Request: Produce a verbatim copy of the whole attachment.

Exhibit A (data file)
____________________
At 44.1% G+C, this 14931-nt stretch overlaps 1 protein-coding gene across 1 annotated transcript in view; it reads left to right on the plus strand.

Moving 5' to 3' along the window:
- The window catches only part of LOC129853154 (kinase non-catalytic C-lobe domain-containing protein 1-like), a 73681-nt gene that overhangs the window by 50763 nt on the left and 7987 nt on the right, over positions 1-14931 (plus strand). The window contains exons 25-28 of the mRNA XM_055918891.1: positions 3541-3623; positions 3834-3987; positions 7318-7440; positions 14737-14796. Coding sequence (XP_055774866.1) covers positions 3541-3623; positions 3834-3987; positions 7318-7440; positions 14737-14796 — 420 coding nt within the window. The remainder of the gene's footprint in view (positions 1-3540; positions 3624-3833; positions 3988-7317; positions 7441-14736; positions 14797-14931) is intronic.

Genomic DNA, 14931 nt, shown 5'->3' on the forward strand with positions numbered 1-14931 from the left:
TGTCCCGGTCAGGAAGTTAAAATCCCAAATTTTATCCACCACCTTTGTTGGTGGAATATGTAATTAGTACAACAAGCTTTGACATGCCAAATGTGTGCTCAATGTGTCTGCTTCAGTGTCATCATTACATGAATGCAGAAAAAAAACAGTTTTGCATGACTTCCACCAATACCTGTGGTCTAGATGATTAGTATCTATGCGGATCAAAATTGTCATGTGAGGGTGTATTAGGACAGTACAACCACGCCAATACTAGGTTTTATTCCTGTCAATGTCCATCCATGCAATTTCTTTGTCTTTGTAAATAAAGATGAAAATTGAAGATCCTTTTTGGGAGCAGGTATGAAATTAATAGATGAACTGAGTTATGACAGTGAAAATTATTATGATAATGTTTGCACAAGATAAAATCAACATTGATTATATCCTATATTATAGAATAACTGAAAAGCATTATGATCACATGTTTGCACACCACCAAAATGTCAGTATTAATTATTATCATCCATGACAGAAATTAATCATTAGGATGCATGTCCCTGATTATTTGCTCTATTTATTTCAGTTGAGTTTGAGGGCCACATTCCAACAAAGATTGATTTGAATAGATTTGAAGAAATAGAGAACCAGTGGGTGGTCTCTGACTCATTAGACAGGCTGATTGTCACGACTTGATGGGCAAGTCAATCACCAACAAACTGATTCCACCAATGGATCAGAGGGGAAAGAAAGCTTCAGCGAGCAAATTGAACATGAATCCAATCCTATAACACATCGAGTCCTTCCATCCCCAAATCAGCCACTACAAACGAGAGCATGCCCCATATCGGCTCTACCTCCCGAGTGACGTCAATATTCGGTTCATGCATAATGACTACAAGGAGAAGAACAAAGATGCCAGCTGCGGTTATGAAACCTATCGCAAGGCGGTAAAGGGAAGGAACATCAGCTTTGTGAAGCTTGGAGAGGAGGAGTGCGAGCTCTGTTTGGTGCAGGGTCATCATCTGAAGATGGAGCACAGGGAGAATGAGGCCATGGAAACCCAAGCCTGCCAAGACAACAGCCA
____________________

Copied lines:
At 44.1% G+C, this 14931-nt stretch overlaps 1 protein-coding gene across 1 annotated transcript in view; it reads left to right on the plus strand.

Moving 5' to 3' along the window:
- The window catches only part of LOC129853154 (kinase non-catalytic C-lobe domain-containing protein 1-like), a 73681-nt gene that overhangs the window by 50763 nt on the left and 7987 nt on the right, over positions 1-14931 (plus strand). The window contains exons 25-28 of the mRNA XM_055918891.1: positions 3541-3623; positions 3834-3987; positions 7318-7440; positions 14737-14796. Coding sequence (XP_055774866.1) covers positions 3541-3623; positions 3834-3987; positions 7318-7440; positions 14737-14796 — 420 coding nt within the window. The remainder of the gene's footprint in view (positions 1-3540; positions 3624-3833; positions 3988-7317; positions 7441-14736; positions 14797-14931) is intronic.

Genomic DNA, 14931 nt, shown 5'->3' on the forward strand with positions numbered 1-14931 from the left:
TGTCCCGGTCAGGAAGTTAAAATCCCAAATTTTATCCACCACCTTTGTTGGTGGAATATGTAATTAGTACAACAAGCTTTGACATGCCAAATGTGTGCTCAATGTGTCTGCTTCAGTGTCATCATTACATGAATGCAGAAAAAAAACAGTTTTGCATGACTTCCACCAATACCTGTGGTCTAGATGATTAGTATCTATGCGGATCAAAATTGTCATGTGAGGGTGTATTAGGACAGTACAACCACGCCAATACTAGGTTTTATTCCTGTCAATGTCCATCCATGCAATTTCTTTGTCTTTGTAAATAAAGATGAAAATTGAAGATCCTTTTTGGGAGCAGGTATGAAATTAATAGATGAACTGAGTTATGACAGTGAAAATTATTATGATAATGTTTGCACAAGATAAAATCAACATTGATTATATCCTATATTATAGAATAACTGAAAAGCATTATGATCACATGTTTGCACACCACCAAAATGTCAGTATTAATTATTATCATCCATGACAGAAATTAATCATTAGGATGCATGTCCCTGATTATTTGCTCTATTTATTTCAGTTGAGTTTGAGGGCCACATTCCAACAAAGATTGATTTGAATAGATTTGAAGAAATAGAGAACCAGTGGGTGGTCTCTGACTCATTAGACAGGCTGATTGTCACGACTTGATGGGCAAGTCAATCACCAACAAACTGATTCCACCAATGGATCAGAGGGGAAAGAAAGCTTCAGCGAGCAAATTGAACATGAATCCAATCCTATAACACATCGAGTCCTTCCATCCCCAAATCAGCCACTACAAACGAGAGCATGCCCCATATCGGCTCTACCTCCCGAGTGACGTCAATATTCGGTTCATGCATAATGACTACAAGGAGAAGAACAAAGATGCCAGCTGCGGTTATGAAACCTATCGCAAGGCGGTAAAGGGAAGGAACATCAGCTTTGTGAAGCTTGGAGAGGAGGAGTGCGAGCTCTGTTTGGTGCAGGGTCATCATCTGAAGATGGAGCACAGGGAGAATGAGGCCATGGAAACCCAAGCCTGCCAAGACAACAGCCA